An amazing story... An amazing life

The Telegraph
The Telegraph


Qapik Attagutsiak, last survivor of the Inuit collectors of bones to make Second World War munitions – obituary

Story by Telegraph Obituaries • 22h


Fullscreen buttonQapik Attagutsiak lights an oil lamp in her home in Arctic Bay, 2014 - Clare Kines

Qapik Attagutsiak lights an oil lamp in her home in Arctic Bay, 2014 - Clare Kines© Provided by The Telegraph

Qapik Attagutsiak, who has died aged 103, was the last known survivor of the Inuit who contributed to the Second World War by collecting animal carcasses in the Arctic that were shipped to southern Canada to be made into munitions, aircraft glue and fertiliser.

She was born on June 11 1920 on the island of Siuraq, a few degrees south of the Arctic Circle, in the vast territory of Nunavut. Her father, Quliktalik, was a hunter and her mother, Pakak, was a seamstress.

They lived nomadically all over the eastern Arctic. The winter was spent on the ice in igloos with walrus-intestine windows. In the spring, they moved to the land, in tents of hide. In the summer and early autumn, they would hunt caribou for clothing, living in a hut of sod, with a roof of hide and a porch made of clear panes of ice. At the age of 10, she began training as a midwife.

When a Catholic missionary informed them in 1940 that the world was at war, she recalled, “we were afraid that our husbands would be killed if they encountered [the enemy] who may jump from an airplane.” The missionary told them they should “shoot to kill” and “we must collect the bones as the army wants us Inuit to make something for smoke”. (The Inuit do not have a word for explosives.) This was part of the National Salvage Campaign, a patriotic appeal for Canadians to gather rags, rubber, paper, metals, fats and bones, which could be recycled into war materials.

At that time, the Inuit’s hunting and sled dogs were being ravaged by an unknown disease. Hunters who had once had between 12 to 14 dogs to pull their sleds were reduced to one or two.

Fullscreen buttonQapik Attagutsiak near her home in Arctic Bay - Parks Canada

Qapik Attagutsiak near her home in Arctic Bay - Parks Canada© Provided by The Telegraph

Qapik Attagutsiak put her one-year-old son in her amauti – a caribou parka with a baby pouch – and began picking up maggot-covered dog carcasses with her bare hands. She would fill up three government-supplied sacks per day, harvesting walrus and seal, as well as dog. The work was revolting, and a full sack weighed nearly 9 stone, but, she reasoned, “I suppose that it was worth it just as long as we win.”

Small schooners of the Hudson’s Bay Company then ferried the carcasses to a steamship, which took them to Montreal or Halifax for processing into cordite, aircraft glue and fertiliser. In total, millions of pounds of animal carcasses were collected across Canada, and several tons by the Inuit alone.

The thought of being paid for their work did not cross their minds. “They made smoke out of the bones that we gathered and [the Allies] won,” she said. “The Germans lost most of their people. We immediately stopped thinking about it.”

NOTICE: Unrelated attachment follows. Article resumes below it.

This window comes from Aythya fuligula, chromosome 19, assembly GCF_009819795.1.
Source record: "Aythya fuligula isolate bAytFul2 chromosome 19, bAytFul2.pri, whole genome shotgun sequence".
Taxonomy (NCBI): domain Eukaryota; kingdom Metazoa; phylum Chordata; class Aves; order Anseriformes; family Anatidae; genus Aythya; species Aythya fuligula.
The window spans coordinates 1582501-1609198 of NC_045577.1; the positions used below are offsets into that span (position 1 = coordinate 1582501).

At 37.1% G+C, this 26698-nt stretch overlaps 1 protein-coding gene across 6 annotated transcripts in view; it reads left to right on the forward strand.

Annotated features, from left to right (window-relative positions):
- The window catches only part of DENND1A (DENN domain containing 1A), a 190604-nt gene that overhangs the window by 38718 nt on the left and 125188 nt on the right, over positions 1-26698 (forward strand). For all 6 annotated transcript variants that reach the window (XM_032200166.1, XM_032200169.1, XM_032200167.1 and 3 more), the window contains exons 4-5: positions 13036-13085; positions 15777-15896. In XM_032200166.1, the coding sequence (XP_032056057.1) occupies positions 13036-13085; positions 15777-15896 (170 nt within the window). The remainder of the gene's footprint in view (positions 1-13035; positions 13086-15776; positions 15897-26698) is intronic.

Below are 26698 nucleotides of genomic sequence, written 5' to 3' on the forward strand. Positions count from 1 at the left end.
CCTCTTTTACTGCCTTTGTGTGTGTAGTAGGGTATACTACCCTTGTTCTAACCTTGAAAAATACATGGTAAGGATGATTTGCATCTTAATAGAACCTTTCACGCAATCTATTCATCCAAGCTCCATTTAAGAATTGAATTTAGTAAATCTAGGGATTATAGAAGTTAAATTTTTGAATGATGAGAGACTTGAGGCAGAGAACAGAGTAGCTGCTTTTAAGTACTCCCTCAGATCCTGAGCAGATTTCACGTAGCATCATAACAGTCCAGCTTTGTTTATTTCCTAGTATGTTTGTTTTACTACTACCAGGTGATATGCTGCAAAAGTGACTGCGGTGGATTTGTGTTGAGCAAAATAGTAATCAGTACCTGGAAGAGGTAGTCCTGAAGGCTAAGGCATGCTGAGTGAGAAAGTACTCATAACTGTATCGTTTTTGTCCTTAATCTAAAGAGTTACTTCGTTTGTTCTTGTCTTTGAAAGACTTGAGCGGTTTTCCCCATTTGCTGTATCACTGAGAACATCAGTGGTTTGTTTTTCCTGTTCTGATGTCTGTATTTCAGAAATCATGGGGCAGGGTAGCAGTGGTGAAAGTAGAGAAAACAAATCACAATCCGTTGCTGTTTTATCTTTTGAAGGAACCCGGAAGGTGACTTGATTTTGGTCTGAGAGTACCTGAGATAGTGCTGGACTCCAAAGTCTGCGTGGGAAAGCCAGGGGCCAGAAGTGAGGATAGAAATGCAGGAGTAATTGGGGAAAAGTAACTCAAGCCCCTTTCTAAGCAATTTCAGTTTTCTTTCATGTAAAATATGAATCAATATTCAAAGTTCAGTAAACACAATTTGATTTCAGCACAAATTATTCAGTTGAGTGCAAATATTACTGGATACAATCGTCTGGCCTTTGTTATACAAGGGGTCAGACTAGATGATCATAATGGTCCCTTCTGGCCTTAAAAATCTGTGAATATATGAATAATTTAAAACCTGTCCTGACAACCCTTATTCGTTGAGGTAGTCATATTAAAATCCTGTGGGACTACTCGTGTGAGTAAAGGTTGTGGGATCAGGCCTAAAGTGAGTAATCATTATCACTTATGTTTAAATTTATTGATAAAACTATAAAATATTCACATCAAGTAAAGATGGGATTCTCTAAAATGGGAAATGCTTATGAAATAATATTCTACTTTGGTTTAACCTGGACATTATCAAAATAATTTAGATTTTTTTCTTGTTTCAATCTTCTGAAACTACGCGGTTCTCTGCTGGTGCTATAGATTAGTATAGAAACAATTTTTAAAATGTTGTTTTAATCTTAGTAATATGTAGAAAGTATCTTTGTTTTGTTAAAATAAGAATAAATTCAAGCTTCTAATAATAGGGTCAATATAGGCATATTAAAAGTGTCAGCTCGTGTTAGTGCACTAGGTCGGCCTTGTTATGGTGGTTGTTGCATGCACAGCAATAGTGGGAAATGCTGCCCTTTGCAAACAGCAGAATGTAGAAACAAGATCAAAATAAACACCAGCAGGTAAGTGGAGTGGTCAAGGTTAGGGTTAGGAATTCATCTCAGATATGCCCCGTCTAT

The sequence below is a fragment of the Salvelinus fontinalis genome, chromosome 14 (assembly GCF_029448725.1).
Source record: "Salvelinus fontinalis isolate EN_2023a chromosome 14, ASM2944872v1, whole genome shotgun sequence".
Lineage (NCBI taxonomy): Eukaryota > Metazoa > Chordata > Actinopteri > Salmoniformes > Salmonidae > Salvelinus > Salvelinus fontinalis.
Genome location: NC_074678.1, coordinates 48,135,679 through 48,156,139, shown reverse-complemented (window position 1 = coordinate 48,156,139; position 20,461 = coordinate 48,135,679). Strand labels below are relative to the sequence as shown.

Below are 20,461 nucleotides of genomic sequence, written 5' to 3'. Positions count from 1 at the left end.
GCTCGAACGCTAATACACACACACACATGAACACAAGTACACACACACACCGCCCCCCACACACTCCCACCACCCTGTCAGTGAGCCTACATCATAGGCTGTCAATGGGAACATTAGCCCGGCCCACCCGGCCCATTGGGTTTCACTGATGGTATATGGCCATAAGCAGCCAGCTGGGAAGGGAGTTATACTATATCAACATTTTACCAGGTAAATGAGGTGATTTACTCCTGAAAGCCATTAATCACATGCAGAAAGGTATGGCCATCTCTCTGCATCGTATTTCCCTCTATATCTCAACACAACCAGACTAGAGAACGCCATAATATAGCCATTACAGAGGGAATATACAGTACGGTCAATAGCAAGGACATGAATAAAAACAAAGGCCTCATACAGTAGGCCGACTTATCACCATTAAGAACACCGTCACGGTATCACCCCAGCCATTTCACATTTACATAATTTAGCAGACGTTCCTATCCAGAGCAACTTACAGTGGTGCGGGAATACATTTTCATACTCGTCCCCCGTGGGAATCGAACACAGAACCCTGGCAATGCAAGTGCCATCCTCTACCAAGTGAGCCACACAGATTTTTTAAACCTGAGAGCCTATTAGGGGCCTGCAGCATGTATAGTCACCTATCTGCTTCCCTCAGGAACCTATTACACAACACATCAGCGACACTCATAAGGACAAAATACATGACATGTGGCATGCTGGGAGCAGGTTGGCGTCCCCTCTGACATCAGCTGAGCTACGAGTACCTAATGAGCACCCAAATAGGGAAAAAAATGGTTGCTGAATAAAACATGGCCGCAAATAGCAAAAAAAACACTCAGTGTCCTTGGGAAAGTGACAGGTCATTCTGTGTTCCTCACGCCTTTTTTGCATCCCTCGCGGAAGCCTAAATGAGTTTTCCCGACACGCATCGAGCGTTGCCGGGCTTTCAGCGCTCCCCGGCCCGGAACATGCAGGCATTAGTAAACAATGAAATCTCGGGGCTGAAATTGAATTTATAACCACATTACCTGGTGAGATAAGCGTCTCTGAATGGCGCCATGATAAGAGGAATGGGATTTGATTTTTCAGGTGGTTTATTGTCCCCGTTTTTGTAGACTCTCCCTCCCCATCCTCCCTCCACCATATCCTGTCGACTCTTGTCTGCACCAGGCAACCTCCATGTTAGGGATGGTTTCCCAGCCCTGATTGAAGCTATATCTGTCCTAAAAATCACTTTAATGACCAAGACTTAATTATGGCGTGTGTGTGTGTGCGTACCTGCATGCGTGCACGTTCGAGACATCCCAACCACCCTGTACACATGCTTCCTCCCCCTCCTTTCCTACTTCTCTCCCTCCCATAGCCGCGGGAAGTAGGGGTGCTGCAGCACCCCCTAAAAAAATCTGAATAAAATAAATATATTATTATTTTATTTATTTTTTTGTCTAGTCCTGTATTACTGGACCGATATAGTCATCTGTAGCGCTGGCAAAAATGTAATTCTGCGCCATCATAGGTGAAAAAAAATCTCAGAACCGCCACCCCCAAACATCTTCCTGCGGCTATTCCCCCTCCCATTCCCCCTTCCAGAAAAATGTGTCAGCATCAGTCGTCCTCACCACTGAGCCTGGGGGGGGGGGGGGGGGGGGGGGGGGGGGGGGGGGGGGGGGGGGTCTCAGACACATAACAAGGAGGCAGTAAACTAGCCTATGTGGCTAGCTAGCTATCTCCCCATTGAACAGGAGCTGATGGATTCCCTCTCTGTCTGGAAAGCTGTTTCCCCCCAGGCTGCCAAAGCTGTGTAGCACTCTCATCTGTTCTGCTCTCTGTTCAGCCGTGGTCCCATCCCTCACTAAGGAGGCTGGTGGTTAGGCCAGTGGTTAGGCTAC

Her philosophy in life was: “We cannot give in. We cannot give up. We always have to think, if this situation is very hard, we can trudge ahead and help each other.”

Fullscreen buttonQapik Attagutsiak with Canadian Prime Minister Justin Trudeau in 2019 - Shutterstock

Qapik Attagutsiak with Canadian Prime Minister Justin Trudeau in 2019 - Shutterstock© Provided by The Telegraph

She continued to work as a seamstress and midwife, delivering hundreds of babies, helping to found the Akausivik Inuit Family Health Team in Ottawa, and advising academic studies on how to improve the health of Inuit who had relocated to cities. She was concerned to see a younger generation of Inuit “taking in substances that are not natural”, and expecting elders to visit them, rather than the other way around. Modern life meant that “I no longer know how to be in serenity,” she said.

In the town of Arctic Bay, she was the last resident to live in a traditional hut, heated with seal oil. Her neighbours delivered chiselled ice to her, which she melted for fresh water.

In 2012, she was given the Queen Elizabeth II Diamond Jubilee Medal. In 2020, she was honoured as a representative of wartime efforts by the Inuit in a ceremony at the Canadian Museum of History.

She had 14 children with her husband Attagutsiak, a founding member of the Canadian Rangers. When he died in 1984, she adopted two more.

Qapik Attagutsiak, born June 11 1920, died December 14 2023


“We cannot give in. We cannot give up. We always have to think, if this situation is very hard, we can trudge ahead and help each other.”

A life well-lived! Beautiful story about an incredible human being. Service to others is what life is all about…


Wow. I complain when I have to shovel snow off the driveway.

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Just to give perspective to her time period. :thinking:
We have slipped so far away from our origins. :face_with_raised_eyebrow:

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In this segment on igloos, they use ice for windows. :slightly_smiling_face:
Start at 37:32.


Fascinating film and story. Brilliant design of the harpoon. Center is straight, with the barbs on the outside of the trident curved slightly inboard. When he spears the fish, it becomes trapped and is unable to wiggle off. Ingenious.